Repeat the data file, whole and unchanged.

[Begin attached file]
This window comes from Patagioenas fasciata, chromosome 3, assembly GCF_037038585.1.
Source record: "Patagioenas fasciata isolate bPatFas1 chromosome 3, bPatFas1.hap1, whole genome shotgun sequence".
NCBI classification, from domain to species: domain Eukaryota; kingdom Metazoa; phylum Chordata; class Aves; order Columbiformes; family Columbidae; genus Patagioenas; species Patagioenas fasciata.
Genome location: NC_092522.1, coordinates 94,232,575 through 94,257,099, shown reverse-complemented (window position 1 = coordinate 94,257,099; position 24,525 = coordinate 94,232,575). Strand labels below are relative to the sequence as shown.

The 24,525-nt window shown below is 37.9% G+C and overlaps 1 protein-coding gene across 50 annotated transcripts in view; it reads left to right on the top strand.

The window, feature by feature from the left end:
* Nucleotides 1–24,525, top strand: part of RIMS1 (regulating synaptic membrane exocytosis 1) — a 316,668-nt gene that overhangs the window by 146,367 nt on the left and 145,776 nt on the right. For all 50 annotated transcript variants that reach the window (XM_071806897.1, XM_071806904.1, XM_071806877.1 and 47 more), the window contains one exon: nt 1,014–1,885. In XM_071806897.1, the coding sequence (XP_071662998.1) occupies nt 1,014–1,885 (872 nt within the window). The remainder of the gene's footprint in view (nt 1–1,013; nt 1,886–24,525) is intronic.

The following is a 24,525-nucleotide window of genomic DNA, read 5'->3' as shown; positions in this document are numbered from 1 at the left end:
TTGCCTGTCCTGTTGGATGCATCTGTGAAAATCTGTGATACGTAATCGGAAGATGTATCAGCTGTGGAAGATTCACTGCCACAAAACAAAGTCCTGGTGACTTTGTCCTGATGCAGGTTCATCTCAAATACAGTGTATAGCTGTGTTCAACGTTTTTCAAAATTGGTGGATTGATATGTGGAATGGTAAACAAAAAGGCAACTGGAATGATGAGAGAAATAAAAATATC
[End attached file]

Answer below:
This window comes from Patagioenas fasciata, chromosome 3, assembly GCF_037038585.1.
Source record: "Patagioenas fasciata isolate bPatFas1 chromosome 3, bPatFas1.hap1, whole genome shotgun sequence".
NCBI classification, from domain to species: domain Eukaryota; kingdom Metazoa; phylum Chordata; class Aves; order Columbiformes; family Columbidae; genus Patagioenas; species Patagioenas fasciata.
Genome location: NC_092522.1, coordinates 94,232,575 through 94,257,099, shown reverse-complemented (window position 1 = coordinate 94,257,099; position 24,525 = coordinate 94,232,575). Strand labels below are relative to the sequence as shown.

The 24,525-nt window shown below is 37.9% G+C and overlaps 1 protein-coding gene across 50 annotated transcripts in view; it reads left to right on the top strand.

The window, feature by feature from the left end:
* Nucleotides 1–24,525, top strand: part of RIMS1 (regulating synaptic membrane exocytosis 1) — a 316,668-nt gene that overhangs the window by 146,367 nt on the left and 145,776 nt on the right. For all 50 annotated transcript variants that reach the window (XM_071806897.1, XM_071806904.1, XM_071806877.1 and 47 more), the window contains one exon: nt 1,014–1,885. In XM_071806897.1, the coding sequence (XP_071662998.1) occupies nt 1,014–1,885 (872 nt within the window). The remainder of the gene's footprint in view (nt 1–1,013; nt 1,886–24,525) is intronic.

The following is a 24,525-nucleotide window of genomic DNA, read 5'->3' as shown; positions in this document are numbered from 1 at the left end:
TTGCCTGTCCTGTTGGATGCATCTGTGAAAATCTGTGATACGTAATCGGAAGATGTATCAGCTGTGGAAGATTCACTGCCACAAAACAAAGTCCTGGTGACTTTGTCCTGATGCAGGTTCATCTCAAATACAGTGTATAGCTGTGTTCAACGTTTTTCAAAATTGGTGGATTGATATGTGGAATGGTAAACAAAAAGGCAACTGGAATGATGAGAGAAATAAAAATATC